Modern construction workers use lasers for a number of purposes. Construction lasers are highly useful for projecting straight lines and ensuring level, accurate measurements. Explore the history of these helpful tools to see how they first began to be used in the construction industry.

The First Lasers in the Construction Industry

Lasers were first invented in 1960 by Theodore Maiman. The construction industry didn’t have to wait long, since the very first laser used for construction purposes was introduced in 1968.

Spectra Physics introduced the laser and retailed it for between $7,000 and $8,000. The goal was to project a laser beam in the direction needed for an accurate reading. It was large and costly, but still attracted a lot of attention in the industry.

This first laser only lasted approximately 300 hours. It used neon and helium gasses and only projected in a single direction. Construction workers needed to use a bubble level to ensure the Spectra laser was set to an accurate level line.

Lasers for Construction in the 1970s and 1980s

Like most technologies, construction lasers advanced rapidly in efficiency. The 1970s saw many improvements, like the first self-leveling construction laser and a dramatic reduction in the cost of these technologies.

Manufacturers improved the power supply of lasers in the 1980s. Instead of a rugged AC power box, lasers in this decade started using battery power. Unfortunately, the only batteries suitable for these heavy-duty devices were car batteries, which limited their capabilities and made them bulky devices.

Improvements in the 1990s

The helium-neon laser tube was replaced in the 1990s by a visible laser diode. The first units to use this technology were difficult to see and use, but they were significantly more affordable and portable than alternative devices.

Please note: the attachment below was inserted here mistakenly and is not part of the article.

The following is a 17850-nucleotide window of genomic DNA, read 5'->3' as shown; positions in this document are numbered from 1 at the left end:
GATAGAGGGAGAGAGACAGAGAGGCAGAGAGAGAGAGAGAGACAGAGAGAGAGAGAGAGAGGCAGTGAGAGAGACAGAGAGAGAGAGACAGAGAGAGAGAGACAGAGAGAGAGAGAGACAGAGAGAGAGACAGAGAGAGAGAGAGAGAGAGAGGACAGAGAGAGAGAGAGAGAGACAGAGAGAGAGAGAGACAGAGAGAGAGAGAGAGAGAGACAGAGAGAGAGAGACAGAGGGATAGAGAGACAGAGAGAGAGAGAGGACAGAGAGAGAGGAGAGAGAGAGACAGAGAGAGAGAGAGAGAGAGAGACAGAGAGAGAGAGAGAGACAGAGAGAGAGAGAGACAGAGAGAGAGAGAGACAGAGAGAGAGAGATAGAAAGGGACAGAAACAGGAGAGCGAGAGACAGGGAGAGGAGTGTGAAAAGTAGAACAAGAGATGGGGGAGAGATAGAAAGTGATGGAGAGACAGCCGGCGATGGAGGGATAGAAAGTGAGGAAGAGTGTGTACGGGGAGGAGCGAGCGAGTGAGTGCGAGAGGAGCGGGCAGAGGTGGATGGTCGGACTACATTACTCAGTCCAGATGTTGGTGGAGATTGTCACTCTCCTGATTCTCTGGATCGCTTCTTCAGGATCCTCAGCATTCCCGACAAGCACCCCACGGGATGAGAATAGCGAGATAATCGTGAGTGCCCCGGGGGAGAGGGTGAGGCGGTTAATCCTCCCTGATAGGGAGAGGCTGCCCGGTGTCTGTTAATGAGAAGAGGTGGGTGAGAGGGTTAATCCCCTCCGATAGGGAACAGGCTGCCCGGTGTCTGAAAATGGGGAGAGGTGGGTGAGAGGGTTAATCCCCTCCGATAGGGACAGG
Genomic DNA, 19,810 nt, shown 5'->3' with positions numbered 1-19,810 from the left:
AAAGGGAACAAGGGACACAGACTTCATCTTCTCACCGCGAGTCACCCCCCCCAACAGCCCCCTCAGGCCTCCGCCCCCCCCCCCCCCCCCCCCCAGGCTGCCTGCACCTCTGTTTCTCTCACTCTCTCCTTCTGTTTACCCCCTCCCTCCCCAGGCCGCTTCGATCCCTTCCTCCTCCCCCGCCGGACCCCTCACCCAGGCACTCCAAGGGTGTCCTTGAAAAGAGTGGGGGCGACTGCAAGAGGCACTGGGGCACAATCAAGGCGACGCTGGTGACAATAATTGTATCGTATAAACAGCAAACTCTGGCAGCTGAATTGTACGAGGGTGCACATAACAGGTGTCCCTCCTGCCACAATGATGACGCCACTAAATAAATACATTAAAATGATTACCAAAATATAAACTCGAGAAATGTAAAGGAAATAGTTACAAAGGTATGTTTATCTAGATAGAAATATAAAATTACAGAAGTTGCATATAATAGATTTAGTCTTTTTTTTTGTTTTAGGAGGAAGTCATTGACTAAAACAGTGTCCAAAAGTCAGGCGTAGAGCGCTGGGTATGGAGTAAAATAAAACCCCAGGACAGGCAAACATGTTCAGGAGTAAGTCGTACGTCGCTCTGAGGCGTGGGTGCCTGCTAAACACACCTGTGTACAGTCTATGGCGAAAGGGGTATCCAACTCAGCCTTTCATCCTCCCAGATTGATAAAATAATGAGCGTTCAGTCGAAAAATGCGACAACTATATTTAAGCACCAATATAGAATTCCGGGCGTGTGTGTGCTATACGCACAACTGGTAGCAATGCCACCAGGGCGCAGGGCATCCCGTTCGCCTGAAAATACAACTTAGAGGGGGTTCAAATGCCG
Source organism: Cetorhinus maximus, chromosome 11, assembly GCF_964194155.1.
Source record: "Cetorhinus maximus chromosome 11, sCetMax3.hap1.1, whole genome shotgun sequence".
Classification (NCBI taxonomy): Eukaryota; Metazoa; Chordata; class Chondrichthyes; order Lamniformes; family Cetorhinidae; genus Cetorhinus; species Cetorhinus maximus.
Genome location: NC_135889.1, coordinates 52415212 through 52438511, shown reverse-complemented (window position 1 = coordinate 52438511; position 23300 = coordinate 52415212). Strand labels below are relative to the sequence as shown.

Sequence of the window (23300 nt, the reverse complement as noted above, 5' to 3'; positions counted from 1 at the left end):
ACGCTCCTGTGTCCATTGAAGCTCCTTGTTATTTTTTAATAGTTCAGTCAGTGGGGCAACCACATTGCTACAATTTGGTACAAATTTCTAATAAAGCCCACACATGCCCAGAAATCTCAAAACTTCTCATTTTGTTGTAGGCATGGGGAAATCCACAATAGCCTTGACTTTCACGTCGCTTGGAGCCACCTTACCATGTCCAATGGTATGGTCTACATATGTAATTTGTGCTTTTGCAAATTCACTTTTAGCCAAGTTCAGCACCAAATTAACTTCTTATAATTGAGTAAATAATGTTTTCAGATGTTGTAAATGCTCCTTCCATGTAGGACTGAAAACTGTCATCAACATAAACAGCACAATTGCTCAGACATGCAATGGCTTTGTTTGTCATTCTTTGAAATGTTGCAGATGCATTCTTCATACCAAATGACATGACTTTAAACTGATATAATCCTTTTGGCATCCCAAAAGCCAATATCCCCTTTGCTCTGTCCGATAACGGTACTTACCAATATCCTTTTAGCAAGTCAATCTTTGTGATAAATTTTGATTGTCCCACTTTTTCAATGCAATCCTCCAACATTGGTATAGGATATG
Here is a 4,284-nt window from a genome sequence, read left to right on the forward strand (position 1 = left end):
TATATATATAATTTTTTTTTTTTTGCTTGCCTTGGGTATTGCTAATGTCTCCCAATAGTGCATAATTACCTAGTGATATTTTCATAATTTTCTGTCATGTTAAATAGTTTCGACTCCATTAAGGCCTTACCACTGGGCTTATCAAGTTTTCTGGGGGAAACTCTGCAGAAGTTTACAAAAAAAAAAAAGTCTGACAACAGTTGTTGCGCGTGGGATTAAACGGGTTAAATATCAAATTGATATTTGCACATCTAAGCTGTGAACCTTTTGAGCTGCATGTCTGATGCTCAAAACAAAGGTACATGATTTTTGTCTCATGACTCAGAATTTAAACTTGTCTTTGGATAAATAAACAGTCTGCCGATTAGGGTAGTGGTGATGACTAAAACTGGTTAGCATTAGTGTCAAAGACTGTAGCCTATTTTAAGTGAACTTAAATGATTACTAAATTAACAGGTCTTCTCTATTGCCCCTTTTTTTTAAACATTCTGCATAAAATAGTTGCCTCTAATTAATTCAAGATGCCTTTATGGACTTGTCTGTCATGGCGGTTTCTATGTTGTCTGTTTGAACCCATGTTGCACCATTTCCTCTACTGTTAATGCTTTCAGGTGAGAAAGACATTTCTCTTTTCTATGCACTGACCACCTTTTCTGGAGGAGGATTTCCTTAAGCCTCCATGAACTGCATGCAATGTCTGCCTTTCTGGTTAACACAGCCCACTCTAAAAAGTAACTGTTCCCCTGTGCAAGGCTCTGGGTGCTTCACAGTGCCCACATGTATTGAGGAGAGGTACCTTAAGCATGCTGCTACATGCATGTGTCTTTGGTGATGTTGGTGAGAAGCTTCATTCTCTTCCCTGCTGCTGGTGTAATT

Lasers in the construction industry continued to become smaller, more practical and more affordable. One highlight in the 1990s was the manual leveled laser introduced by Momentum Laser in 1995, which only cost $388 when first introduced. Other improvements included vibration-resistant technology and the introduction of multiple laser beams emitted from the same device.

Modern Construction Industry Lasers

Modern lasers in the construction industry have come a long way. Instead of bulky, costly devices that only project a single point, these dynamic tools come with some of the following features:

  • Self leveling
  • Distance measuring
  • Rechargeable batteries
  • Compact size

In addition to these features, lasers also project a diverse range of points. Rotary lasers create a 360-degree line around the entire room for interior or exterior work sites. Pipe lasers clamp onto pipes and project a dot to align pipes and set grade.

Many name-brand manufacturers make laser devices that are durable enough to use in typical construction environments. Unlike older styles of lasers that used large batteries, modern lasers are easy to recharge and compact enough to take in your toolbag.

Review Lasers for Your Construction Projects

Whether you’re looking to upgrade your outdated laser or looking for your first laser level, shop online at Engineer Supply. Search our laser tools for accurate, durable options that help you accomplish your next project.

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